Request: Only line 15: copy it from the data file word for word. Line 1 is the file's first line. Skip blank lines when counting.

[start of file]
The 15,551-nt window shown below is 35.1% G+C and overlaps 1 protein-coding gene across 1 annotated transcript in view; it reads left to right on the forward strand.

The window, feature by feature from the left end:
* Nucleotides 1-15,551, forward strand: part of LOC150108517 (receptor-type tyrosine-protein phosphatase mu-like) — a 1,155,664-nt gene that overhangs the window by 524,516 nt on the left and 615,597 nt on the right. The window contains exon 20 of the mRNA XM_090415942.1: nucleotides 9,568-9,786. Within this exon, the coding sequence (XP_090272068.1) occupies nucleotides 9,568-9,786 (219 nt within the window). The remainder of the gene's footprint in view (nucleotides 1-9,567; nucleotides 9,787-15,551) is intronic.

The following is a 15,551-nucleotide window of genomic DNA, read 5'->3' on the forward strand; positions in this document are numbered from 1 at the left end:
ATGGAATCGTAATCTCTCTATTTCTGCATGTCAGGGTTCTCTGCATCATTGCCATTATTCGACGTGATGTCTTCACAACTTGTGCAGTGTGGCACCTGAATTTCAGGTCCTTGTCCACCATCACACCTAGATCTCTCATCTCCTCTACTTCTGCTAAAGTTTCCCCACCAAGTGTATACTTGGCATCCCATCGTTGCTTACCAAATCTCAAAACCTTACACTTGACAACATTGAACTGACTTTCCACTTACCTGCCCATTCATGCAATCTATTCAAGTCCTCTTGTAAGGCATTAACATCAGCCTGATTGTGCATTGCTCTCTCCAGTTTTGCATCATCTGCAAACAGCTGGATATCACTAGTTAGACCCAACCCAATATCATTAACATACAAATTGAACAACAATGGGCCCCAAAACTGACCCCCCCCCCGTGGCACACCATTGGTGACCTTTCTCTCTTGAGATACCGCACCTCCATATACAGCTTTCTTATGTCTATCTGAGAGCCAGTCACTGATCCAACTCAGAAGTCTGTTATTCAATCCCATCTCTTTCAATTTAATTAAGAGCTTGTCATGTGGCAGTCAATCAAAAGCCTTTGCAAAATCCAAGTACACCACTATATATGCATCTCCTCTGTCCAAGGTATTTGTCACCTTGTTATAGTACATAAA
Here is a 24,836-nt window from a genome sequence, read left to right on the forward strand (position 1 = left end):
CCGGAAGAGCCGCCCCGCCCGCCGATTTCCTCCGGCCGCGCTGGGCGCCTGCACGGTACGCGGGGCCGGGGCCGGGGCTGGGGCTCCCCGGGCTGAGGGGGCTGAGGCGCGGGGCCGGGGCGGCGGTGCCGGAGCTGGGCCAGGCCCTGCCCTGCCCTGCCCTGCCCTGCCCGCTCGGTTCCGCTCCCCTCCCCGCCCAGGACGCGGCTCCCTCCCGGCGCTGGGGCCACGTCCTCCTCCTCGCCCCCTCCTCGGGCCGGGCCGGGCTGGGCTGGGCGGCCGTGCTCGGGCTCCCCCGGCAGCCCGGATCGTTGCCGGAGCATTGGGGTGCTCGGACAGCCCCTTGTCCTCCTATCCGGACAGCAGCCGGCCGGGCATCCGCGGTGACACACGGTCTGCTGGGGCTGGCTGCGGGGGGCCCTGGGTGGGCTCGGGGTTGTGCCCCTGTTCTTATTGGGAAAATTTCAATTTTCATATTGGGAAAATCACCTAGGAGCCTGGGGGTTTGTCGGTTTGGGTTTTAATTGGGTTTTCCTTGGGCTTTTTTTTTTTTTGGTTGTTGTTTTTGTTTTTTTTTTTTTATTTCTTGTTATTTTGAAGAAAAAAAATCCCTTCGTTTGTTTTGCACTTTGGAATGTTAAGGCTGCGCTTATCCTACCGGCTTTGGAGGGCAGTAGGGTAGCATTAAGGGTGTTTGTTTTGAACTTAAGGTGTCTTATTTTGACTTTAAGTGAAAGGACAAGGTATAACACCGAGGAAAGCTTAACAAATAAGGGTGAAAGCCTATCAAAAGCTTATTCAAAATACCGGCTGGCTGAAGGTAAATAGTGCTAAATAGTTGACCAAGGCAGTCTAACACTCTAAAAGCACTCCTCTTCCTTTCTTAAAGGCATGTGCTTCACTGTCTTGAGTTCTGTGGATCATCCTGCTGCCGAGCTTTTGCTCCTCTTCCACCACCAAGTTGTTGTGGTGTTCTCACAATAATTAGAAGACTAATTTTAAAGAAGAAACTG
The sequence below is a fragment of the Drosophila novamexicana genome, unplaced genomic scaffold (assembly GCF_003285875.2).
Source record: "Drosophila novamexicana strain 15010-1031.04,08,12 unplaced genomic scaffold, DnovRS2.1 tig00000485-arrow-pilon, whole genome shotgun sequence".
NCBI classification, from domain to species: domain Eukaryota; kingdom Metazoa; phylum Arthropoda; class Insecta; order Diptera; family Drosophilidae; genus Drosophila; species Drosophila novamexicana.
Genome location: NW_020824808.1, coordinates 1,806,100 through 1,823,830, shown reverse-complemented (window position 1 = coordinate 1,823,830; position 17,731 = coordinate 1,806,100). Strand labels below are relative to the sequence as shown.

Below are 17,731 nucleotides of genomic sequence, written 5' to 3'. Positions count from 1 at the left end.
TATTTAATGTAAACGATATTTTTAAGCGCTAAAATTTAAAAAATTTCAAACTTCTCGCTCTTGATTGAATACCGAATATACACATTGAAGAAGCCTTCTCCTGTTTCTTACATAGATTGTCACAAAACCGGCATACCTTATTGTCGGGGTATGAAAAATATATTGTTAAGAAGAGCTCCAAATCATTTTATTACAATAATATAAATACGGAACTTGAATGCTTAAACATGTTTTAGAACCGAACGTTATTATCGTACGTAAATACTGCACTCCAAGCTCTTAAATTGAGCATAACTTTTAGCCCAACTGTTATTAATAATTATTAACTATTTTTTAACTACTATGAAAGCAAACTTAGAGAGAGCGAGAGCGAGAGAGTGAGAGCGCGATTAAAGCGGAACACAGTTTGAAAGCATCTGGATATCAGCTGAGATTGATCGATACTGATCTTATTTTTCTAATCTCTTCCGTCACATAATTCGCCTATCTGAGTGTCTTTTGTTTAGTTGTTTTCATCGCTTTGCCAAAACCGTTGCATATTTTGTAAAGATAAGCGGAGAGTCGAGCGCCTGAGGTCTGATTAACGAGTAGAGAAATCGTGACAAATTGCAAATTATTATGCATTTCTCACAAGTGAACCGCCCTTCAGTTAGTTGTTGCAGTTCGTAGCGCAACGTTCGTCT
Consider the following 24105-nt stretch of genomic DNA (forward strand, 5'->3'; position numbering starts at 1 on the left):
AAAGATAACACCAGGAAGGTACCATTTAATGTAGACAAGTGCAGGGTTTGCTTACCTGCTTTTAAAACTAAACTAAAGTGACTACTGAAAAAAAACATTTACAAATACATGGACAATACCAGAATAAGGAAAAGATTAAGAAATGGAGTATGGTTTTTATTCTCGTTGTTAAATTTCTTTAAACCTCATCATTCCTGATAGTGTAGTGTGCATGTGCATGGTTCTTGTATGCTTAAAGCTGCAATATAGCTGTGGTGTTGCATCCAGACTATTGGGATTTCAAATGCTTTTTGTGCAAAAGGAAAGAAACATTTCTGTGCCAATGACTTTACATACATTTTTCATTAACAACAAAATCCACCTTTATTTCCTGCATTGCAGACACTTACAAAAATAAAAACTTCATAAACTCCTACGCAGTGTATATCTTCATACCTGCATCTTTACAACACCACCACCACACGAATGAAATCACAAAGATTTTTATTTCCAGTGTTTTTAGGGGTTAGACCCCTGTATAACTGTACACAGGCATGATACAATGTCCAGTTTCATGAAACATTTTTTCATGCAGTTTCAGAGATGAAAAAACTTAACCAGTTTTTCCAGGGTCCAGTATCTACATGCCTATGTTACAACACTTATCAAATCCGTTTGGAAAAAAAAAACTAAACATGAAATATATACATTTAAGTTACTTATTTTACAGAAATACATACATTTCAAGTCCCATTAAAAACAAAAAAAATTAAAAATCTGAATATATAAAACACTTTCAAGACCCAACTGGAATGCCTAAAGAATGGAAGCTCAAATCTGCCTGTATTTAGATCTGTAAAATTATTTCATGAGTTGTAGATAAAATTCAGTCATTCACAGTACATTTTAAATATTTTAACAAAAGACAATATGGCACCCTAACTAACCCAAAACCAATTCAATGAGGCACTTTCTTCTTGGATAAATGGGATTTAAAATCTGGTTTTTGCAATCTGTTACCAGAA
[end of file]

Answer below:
AAAGATAACACCAGGAAGGTACCATTTAATGTAGACAAGTGCAGGGTTTGCTTACCTGCTTTTAAAACTAAACTAAAGTGACTACTGAAAAAAAACATTTACAAATACATGGACAATACCAGAATAAGGAAAAGATTAAGAAATGGAGTATGGTTTTTATTCTCGTTGTTAAATTTCTTTAAACCTCATCATTCCTGATAGTGTAGTGTGCATGTGCATGGTTCTTGTATGCTTAAAGCTGCAATATAGCTGTGGTGTTGCATCCAGACTATTGGGATTTCAAATGCTTTTTGTGCAAAAGGAAAGAAACATTTCTGTGCCAATGACTTTACATACATTTTTCATTAACAACAAAATCCACCTTTATTTCCTGCATTGCAGACACTTACAAAAATAAAAACTTCATAAACTCCTACGCAGTGTATATCTTCATACCTGCATCTTTACAACACCACCACCACACGAATGAAATCACAAAGATTTTTATTTCCAGTGTTTTTAGGGGTTAGACCCCTGTATAACTGTACACAGGCATGATACAATGTCCAGTTTCATGAAACATTTTTTCATGCAGTTTCAGAGATGAAAAAACTTAACCAGTTTTTCCAGGGTCCAGTATCTACATGCCTATGTTACAACACTTATCAAATCCGTTTGGAAAAAAAAAACTAAACATGAAATATATACATTTAAGTTACTTATTTTACAGAAATACATACATTTCAAGTCCCATTAAAAACAAAAAAAATTAAAAATCTGAATATATAAAACACTTTCAAGACCCAACTGGAATGCCTAAAGAATGGAAGCTCAAATCTGCCTGTATTTAGATCTGTAAAATTATTTCATGAGTTGTAGATAAAATTCAGTCATTCACAGTACATTTTAAATATTTTAACAAAAGACAATATGGCACCCTAACTAACCCAAAACCAATTCAATGAGGCACTTTCTTCTTGGATAAATGGGATTTAAAATCTGGTTTTTGCAATCTGTTACCAGAA